The Gympie Pyramid: Evidence of an Ancient Civilisation in Australia?
June 19, 2012
By GORDON DE L. MARSHALL
The Gympie Pyramid near the town of Gympie in Queensland, Australia has long been a source of fascination for people from around the world as well as Australia, and the subject of a great many claims about its origin and true purpose.
Archaeologist Greg Jefferys, who has worked on the pyramid, refers to it as “a serious, famous and unexplained archaeological anomaly.”1 Unfortunately, academia and the government dismiss the pyramid on the grounds that it is a nineteenth century or even more recent construction for the purpose of growing grapes, ignore evidence to the contrary and refuse to conduct an excavation which would settle the matter.
What is known as the Gympie Pyramid is the rounded eastern end of a sandstone ridge north of the town of Gympie that had stone terraces cut into the sides, giving it a pyramidal shape. It is not a pyramid in the Egyptian or South American sense. The pyramid is approximately 5 km from the centre of Gympie, and is located north of the town on the Tin Can Bay road.
Its interior remains unknown and has been a source of speculation, and there are believed to be three or four entrances, some blocked, leading into it. The pyramid is 30.4 metres (100ft) high and has six stone terraces varying from 10 metres wide at the bottom to two metres wide towards the top, and incorporate some natural rock features. Stone for many of the terraces has been shaped, and squared and some of the larger stones used would be extremely heavy.
On the summit is a sort of ‘turret’, an upstanding section made of drystone walls with a depressed centre, and nearby there are two very heavy stone grinders, which may have been used to prepare ritual offerings. There is also a pile of stones that look like a collapsed building. Three large flat stones roughly shaped as diamonds have been found on the site. These have slots in the centre, which may have been for offerings and iron bars have been found on the site that fit the slots.2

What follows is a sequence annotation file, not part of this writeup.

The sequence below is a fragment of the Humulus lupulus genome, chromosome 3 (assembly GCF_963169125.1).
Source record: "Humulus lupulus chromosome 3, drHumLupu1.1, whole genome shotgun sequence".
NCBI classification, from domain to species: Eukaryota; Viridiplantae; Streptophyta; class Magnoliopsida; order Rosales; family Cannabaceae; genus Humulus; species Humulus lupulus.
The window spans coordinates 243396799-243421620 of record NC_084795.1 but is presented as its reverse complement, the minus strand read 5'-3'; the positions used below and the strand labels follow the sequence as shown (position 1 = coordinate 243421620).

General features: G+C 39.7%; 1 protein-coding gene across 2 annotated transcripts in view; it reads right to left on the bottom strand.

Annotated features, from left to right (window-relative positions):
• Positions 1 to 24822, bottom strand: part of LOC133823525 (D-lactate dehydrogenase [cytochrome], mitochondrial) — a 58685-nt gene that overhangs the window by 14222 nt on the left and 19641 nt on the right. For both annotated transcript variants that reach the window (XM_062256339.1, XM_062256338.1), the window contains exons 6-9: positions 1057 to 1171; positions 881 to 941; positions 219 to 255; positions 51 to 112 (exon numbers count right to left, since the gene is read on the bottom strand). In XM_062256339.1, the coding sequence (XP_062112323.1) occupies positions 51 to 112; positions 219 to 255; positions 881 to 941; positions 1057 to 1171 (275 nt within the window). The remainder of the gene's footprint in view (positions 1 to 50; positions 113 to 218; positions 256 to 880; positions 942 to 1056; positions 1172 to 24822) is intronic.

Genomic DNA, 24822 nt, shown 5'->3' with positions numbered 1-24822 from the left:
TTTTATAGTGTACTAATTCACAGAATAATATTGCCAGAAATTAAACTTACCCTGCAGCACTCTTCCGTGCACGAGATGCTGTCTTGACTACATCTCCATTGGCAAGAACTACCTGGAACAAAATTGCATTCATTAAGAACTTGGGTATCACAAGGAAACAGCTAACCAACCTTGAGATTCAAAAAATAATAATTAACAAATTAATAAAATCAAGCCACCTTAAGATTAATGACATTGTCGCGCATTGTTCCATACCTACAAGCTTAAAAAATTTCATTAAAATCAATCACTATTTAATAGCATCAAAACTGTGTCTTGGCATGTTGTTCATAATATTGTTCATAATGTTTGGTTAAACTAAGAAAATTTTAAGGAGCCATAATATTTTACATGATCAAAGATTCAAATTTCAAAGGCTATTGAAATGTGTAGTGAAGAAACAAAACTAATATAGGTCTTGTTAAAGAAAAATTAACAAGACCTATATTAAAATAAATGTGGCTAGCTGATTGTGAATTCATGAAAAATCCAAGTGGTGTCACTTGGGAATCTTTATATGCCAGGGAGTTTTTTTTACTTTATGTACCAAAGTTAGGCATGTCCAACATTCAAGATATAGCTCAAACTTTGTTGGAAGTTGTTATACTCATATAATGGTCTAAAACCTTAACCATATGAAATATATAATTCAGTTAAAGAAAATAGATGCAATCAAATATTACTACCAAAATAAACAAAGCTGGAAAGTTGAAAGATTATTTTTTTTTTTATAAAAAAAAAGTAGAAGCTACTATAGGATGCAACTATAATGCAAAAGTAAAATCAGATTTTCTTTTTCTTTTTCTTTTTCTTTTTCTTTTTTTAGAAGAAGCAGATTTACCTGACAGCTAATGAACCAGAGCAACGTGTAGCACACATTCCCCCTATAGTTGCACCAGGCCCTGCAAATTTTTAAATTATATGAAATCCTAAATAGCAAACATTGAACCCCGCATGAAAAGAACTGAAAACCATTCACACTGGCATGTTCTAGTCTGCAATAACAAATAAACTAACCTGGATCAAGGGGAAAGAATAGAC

The terraces were believed to have been up to three metres high, but have become lower due to cattle and weathering. The pyramid is originally thought to have been terraced on three sides, but much of these were destroyed by bulldozing or early (or later) settlers carting away the stone for building purposes. An interesting little stone lined cell has recently been found at the base of the pyramid.
The pyramid currently has large trees growing on it, which make it difficult to recognise at any distance, or to photograph.
The would-be researcher of the Gympie Pyramid has to wade through a great deal of oral history and myth associated with it, and also try to sort out the different variations on the stories.
When the pyramid was first discovered the summit is believed to have had thirteen pillars surrounding a round stone table with a hollow centre standing on the summit, and a stone gateway standing on the lower slopes of the pyramid, and other standing stones inscribed with symbols. Most of these are believed to have been removed by early settlers. Fortunately they were recorded in a diary by John Green, a great grandfather of Brett Green, a local historian who has spent much of his life researching the pyramid, and is the author of a book entitled The Gympie Pyramid Story.3
Gold was found at Gympie in 1867, and settlement began from that year. Early settlers naturally regarded the pyramid as an easy source of stone and it was quarried to supply new buildings, doing much damage and removing all the inscribed stones. Inscribed stones from the gateway were apparently found quite recently under the floor of one of the Gympie churches – from where they vanished.4
The pyramid became a source of much speculation and interest as unusual phenomena were reportedly seen or experienced on it, and unusual artefacts found nearby suggesting contact with earlier civilisations, and was given publicity by writer Rex Gilroy.
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